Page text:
Figure 1B shows the differential cell counts from cytospins. Macrophages were predominant, and there were few lymphocytes in the BALF from the HTV ± DMSO group. Additionally, in the histopathologic analysis (Fig. 1C), the extents of leukocyte infiltration, capillary leakage, hyaline membrane formation, and alveolar wall edema were found to be the greatest in the HTV ± DMSO group. NOX4 mRNA levels were higher in the HTV group, followed by the NOX4 KO with HTV, NOX4 inhibitor, control, and NOX4 KO groups (Fig. 1D). NOX4 mRNA levels tended to be lower in the NOX4 group than in the HTV group. Increased NOX4 immunostaining after HTV was reduced by NOX4 inhibition (Fig. 1D).

Cytokine levels were measured by ELISA in lung tissue lysate. The cytokine concentrations of IL-6 and IL-8 were significantly higher in the HTV group than in the control group (Fig. 1E), and the expression of IL-6 was significantly decreased in both of the NOX4 KO (p < 0.05) and NOX4 inhibitor groups (p < 0.01).

VILI decreased with downregulation of NOX4, EphA2, and PI3K 110λ signaling

To further evaluate the effects of NOX4 inhibition on VILI, we examined NOX4, EphA2, and PI3K 110λ signaling by western blot analysis (Fig. 2). NOX4, EphA2, and PI3K 110λ expression levels were significantly higher in the HTV group compared to those in the control group. Furthermore, in both the NOX4 KO group and NOX4 inhibitor group, the expression of these signaling molecules was significantly lower than that in the HTV group (Fig. 2A). Treatment with the NOX4 inhibitor during HTV significantly attenuated VILI. These results indicated that the NOX4, EphA2, and PI3K 110λ signaling pathways are involved in VILI, and that a NOX4 inhibitor could be a therapeutic potential agent in the treatment of ALI/ARDS in VILI.

Fig. 2
figure 2

VILI is decreased in the NOX4 KO mouse and NOX4 inhibitor groups. Western blot of NOX4 (A), EphA2, and PI3K 110λ (B). C Densitometry of EphA2, and PI3K 110λ. *p < 0.05, **p < 0.01, and ***p < 0.001, analyzed by two-way ANOVA with post-hoc testing and Bonferroni correction. KO knockout, HTV high tidal ventilation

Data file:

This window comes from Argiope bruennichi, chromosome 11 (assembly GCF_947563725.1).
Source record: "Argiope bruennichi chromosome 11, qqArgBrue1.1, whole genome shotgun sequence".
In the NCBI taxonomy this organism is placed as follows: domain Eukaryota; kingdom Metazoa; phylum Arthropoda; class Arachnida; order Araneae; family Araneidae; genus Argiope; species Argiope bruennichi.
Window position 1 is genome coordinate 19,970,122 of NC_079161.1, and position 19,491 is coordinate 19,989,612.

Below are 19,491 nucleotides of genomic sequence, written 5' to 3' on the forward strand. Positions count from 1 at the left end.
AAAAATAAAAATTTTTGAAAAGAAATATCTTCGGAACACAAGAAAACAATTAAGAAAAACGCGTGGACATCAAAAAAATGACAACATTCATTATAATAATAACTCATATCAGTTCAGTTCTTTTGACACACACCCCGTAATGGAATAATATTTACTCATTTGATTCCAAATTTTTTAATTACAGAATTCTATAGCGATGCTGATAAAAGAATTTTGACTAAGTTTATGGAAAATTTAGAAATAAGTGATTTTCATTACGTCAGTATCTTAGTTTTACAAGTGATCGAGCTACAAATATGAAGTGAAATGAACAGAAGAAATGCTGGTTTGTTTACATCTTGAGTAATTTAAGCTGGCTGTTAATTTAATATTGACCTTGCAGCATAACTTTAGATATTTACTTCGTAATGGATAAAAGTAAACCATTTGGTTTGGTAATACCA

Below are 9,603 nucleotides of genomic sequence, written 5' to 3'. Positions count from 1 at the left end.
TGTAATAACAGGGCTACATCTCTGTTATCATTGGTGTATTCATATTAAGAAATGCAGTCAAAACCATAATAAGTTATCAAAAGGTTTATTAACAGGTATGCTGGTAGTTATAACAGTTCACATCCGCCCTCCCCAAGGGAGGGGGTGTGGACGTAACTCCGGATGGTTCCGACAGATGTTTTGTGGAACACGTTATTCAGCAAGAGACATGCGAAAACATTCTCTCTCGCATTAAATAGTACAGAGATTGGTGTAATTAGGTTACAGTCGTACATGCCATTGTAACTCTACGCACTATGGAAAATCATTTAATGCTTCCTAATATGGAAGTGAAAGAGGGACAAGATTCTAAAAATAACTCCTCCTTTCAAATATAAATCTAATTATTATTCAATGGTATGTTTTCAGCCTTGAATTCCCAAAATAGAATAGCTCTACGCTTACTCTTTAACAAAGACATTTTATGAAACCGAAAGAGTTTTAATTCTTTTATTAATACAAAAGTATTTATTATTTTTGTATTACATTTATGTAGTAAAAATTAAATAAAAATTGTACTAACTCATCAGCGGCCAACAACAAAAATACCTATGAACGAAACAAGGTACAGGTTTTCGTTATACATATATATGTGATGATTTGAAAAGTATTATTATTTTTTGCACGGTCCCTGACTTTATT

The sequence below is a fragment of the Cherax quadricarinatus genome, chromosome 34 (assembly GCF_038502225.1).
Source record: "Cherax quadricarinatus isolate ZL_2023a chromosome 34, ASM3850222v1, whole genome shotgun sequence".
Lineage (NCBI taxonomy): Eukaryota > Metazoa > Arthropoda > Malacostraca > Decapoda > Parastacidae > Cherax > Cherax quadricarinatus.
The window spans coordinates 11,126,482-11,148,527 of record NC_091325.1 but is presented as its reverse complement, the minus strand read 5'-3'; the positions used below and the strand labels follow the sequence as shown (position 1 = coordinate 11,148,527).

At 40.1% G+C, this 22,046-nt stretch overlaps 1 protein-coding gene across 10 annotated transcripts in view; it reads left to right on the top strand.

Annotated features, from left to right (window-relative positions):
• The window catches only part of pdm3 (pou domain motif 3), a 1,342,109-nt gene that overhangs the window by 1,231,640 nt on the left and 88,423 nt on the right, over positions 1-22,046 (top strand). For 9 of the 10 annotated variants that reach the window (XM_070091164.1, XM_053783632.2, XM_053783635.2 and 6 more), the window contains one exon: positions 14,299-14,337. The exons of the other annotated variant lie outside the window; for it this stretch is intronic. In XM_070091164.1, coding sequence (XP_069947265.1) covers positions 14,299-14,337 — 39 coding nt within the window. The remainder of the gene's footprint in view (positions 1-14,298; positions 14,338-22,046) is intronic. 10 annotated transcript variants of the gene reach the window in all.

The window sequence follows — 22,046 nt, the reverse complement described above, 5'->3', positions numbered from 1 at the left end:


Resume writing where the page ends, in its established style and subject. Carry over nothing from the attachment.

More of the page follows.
VILI upregulates EphA2 via NOX4 activation

Given the protective effect of the NOX4 inhibitor on VILI, we postulated that NOX4 mediates VILI through an EphA2-dependent pathway. Therefore, we investigated the expression of NOX4 and EphA2 using EphA2 KO mice. First, we examined the effects of EphA2 on VILI (Fig. 3). Cell counts and protein concentrations in BALF were significantly higher in the HTV groups and lower in the EphA2 KO groups (both p < 0.001; Fig. 3A). BALF cells mainly included macrophages; a few lymphocytes were present in the wild-type (WT)/HTV group but not the EphA2 KO/HTV group (Fig. 3B). Similarly, histopathologic analysis showed that the extent of lung injury was the most severe in the HTV group and less severe in the EphA2 KO/HTV group (p < 0.001; Fig. 3C).

Fig. 3
figure 3

NOX4 is associated with EphA2 expression in VILI model. A Total cell counts and protein concentrations. B Identification of cells in BALF with representative visual fields. Cells were mainly macrophages (black arrow) with a few lymphocytes (blue arrow), and neutrophils (red arrow). C Histopathologic features of hematoxylin and eosin-stained mouse lung tissues and lung injury score, showing vascular engorgement, hyaline membrane formation, alveolar wall edema, and inflammatory cell infiltration (200 × magnification). D Western blot of EphA2 and NOX4, and densitometry of EphA2 and NOX4 in response to HTV and EphA2 KO. N = 3 in NVC group and n = 5 in HTV group. *p < 0.05, **p < 0.01, and ***p < 0.001, analyzed by two-way ANOVA with post-hoc testing and Bonferroni correction. BALF bronchoalveolar lavage fluid, WT wild-type, KO knockout, NVC normal ventilation control, HTV high tidal ventilation